Javier Bardem is the reason this film works so well. I’ve seen articles talking about how Bardem gives one of the most (if not the most) accurate portrayals of a psychopath ever brought to screen. I can believe that. He is absolutely terrifying. There’s a scene not too far into this film where Anton Chigurh (Bardem) buys some cashews at a gas station. Chigurh begins messing with the elderly attendant. The gas station attendant, visibly shaken by the encounter, asks Chigurh “Is something wrong?” “With what?” Chigurh growls. Gas Station attendant: “With anything?” The way that Chigurh sneers at that moment is so chilling. “Is that what you’re asking me? Is there something wrong with anything?” Chigurh goes on to ask the attendant to flip a coin. What’s at stake, we realize though it is not explicitly stated, is everything.
The Coens want us to look at Chigurh in this moment and realize that he is the personification of all the chaotic darkness in the world that we can’t even begin to grasp. Chigurh doesn’t care if the attendant flips heads or tails, he doesn’t care if the man lives or dies, to him, the attendant is just something that might get in his way. As the film goes on, and Chigurh’s kill count ramps up, he comes to represent death itself; no matter where we run, no matter what we do, eventually he will find us.
While Bardem’s performance is really what drives this film, it’s Brolin who is primarily our main character. Watching him navigate the desolate desert in an attempt to outmaneuver drug cartels and Chigurh is incredibly tense. From the moment we first lay eyes on the drug deal gone south, we feel tension wrap its icy claws around the base of our spine, and that feeling never goes away. Brolin is fantastic as Moss; he’s smart in a street-sense sort of way, and he’s likeable and relatable enough that it’s easy to put yourself in his shoes (if you were to find two million dollars out in the middle of nowhere, you might do the same thing he did).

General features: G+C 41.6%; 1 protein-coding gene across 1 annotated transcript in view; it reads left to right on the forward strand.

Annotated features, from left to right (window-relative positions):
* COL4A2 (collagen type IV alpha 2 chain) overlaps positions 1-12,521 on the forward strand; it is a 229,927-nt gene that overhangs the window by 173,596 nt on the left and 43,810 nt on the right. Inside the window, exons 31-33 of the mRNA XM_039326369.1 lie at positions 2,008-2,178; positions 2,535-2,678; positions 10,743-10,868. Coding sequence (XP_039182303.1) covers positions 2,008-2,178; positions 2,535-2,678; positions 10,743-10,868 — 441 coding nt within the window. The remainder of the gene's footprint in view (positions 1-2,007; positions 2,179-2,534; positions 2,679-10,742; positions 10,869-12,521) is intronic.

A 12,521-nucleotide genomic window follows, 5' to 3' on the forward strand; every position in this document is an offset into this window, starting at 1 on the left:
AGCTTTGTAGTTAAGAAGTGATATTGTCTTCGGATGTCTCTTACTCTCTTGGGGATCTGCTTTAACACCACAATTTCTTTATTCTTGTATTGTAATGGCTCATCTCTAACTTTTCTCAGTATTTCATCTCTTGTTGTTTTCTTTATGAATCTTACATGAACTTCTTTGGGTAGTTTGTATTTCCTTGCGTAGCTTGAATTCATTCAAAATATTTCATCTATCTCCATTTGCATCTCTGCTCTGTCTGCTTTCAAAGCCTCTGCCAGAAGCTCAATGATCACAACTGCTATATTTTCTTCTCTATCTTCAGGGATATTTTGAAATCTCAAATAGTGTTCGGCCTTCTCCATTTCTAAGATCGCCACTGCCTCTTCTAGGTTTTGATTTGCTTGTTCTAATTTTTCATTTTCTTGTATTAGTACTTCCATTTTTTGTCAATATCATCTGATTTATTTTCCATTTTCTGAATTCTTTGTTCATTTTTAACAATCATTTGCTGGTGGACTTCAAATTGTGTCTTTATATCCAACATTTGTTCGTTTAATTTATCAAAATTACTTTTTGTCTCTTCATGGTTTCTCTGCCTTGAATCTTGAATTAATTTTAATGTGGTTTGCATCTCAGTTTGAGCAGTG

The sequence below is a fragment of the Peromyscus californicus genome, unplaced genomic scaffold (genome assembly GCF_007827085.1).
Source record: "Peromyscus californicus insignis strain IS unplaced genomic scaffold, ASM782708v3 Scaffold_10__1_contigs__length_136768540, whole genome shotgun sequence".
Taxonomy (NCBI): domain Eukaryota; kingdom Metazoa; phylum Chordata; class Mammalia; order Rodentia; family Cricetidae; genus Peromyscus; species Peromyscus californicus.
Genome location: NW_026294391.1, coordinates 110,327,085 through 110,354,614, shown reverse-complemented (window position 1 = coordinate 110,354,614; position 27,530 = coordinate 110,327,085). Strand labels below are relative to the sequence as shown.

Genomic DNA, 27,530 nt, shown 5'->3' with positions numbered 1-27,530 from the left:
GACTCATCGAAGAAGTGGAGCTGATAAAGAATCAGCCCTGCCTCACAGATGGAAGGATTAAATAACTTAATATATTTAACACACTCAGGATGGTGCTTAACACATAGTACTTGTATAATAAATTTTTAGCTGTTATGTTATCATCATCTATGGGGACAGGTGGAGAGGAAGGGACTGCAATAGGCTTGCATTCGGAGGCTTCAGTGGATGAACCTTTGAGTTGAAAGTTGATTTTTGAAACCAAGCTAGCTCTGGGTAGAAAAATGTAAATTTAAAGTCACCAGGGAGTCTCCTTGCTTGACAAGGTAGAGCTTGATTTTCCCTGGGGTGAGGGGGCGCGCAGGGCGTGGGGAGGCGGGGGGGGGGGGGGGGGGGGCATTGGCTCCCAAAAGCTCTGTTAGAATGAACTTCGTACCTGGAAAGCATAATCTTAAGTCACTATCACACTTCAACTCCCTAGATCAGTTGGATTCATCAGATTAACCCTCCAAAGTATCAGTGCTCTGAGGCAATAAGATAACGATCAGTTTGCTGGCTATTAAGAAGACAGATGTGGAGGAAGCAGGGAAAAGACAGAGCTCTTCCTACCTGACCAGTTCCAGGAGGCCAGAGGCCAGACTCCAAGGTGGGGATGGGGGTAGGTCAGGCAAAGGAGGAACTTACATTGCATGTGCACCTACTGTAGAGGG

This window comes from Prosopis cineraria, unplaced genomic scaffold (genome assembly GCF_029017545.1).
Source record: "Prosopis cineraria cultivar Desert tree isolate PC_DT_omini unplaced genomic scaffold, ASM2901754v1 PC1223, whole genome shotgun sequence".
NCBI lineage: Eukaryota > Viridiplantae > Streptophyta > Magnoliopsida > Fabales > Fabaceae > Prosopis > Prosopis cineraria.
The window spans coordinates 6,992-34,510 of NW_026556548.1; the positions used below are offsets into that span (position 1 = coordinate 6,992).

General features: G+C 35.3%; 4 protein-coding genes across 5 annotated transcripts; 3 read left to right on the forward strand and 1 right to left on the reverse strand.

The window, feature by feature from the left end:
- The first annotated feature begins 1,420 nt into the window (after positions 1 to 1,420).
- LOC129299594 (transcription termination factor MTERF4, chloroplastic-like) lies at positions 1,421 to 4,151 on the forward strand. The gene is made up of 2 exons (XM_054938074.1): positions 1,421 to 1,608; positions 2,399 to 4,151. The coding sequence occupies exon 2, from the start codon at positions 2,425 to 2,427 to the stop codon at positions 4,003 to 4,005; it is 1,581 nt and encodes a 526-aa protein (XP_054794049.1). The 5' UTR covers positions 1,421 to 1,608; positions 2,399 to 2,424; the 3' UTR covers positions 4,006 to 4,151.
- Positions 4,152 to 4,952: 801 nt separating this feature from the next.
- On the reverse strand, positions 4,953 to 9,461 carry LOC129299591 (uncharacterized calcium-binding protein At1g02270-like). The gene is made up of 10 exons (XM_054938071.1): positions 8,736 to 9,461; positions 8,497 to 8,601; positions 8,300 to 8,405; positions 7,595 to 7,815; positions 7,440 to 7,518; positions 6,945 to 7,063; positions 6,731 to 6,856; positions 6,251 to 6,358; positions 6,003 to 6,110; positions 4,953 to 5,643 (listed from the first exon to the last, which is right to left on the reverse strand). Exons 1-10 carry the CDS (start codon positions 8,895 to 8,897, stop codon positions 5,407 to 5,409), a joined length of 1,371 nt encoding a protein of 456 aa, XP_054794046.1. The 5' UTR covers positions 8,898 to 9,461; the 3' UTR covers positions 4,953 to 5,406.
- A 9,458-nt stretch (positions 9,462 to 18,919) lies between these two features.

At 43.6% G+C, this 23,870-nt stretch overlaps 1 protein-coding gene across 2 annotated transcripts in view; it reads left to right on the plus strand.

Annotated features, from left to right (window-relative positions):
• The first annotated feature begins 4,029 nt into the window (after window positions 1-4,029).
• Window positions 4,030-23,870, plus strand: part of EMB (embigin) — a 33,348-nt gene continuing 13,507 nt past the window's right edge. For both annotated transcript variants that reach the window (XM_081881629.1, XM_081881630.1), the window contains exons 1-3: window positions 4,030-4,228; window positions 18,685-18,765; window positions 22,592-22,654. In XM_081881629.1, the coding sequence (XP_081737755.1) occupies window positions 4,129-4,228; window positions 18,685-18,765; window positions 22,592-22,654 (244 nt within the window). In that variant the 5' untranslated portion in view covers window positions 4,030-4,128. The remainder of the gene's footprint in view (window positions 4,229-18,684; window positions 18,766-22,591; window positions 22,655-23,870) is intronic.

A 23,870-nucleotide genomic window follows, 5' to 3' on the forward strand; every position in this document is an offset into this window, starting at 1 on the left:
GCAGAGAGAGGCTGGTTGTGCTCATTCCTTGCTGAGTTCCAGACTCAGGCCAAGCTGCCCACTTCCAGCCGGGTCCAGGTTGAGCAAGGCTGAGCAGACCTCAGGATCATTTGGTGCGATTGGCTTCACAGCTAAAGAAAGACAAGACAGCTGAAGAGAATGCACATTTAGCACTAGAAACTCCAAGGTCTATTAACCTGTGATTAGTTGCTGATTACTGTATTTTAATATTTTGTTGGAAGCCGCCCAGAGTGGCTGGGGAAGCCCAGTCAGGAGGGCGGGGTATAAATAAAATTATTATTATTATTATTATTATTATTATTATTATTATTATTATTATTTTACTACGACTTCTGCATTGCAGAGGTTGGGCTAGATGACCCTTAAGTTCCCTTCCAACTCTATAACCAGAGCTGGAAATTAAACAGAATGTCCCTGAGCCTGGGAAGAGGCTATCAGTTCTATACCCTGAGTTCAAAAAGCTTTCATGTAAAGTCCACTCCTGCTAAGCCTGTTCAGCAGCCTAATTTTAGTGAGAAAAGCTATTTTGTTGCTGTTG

Tommy Lee Jones is pretty great as Sheriff Bell; his whole character’s persona can be summed up with the opening voiceover, during which he relates to the viewer that Bell and his father were Sheriffs of different towns at the same time, and how some of the old Sheriffs never even had to wear their guns. This scene speaks to the changing of violence over time, how times have progressively gotten worse, how mankind is more prone to darkness. The closing monologue, which again wrestles with the difference in the ways he and his father saw the world, is incredibly powerful, yet bleaker than hell.
While I find this film to be utterly astounding, and this is the only Coen film that won them the Oscar for Best Picture (and Directors- they previously won a Writing award for “Fargo”), I’m not even sure if this is my favorite Coen brother film. That right there should speak to the brilliance of these brothers. There are very few directors that I can point to and say, “They have so many masterpieces that it’s hard to pick a top five.” The Coen brothers have had a wonderful career, and I believe they’ve cemented their names along other cinema greats like Fellini, Kubrick, Tarkovsky, Bergman, and Tarantino. “No Country for Old Men” is a brutal, bleak, disturbing modern western, it screams its message loud for everyone to hear, and while at times it might be hard to watch, it is almost impossible to turn away.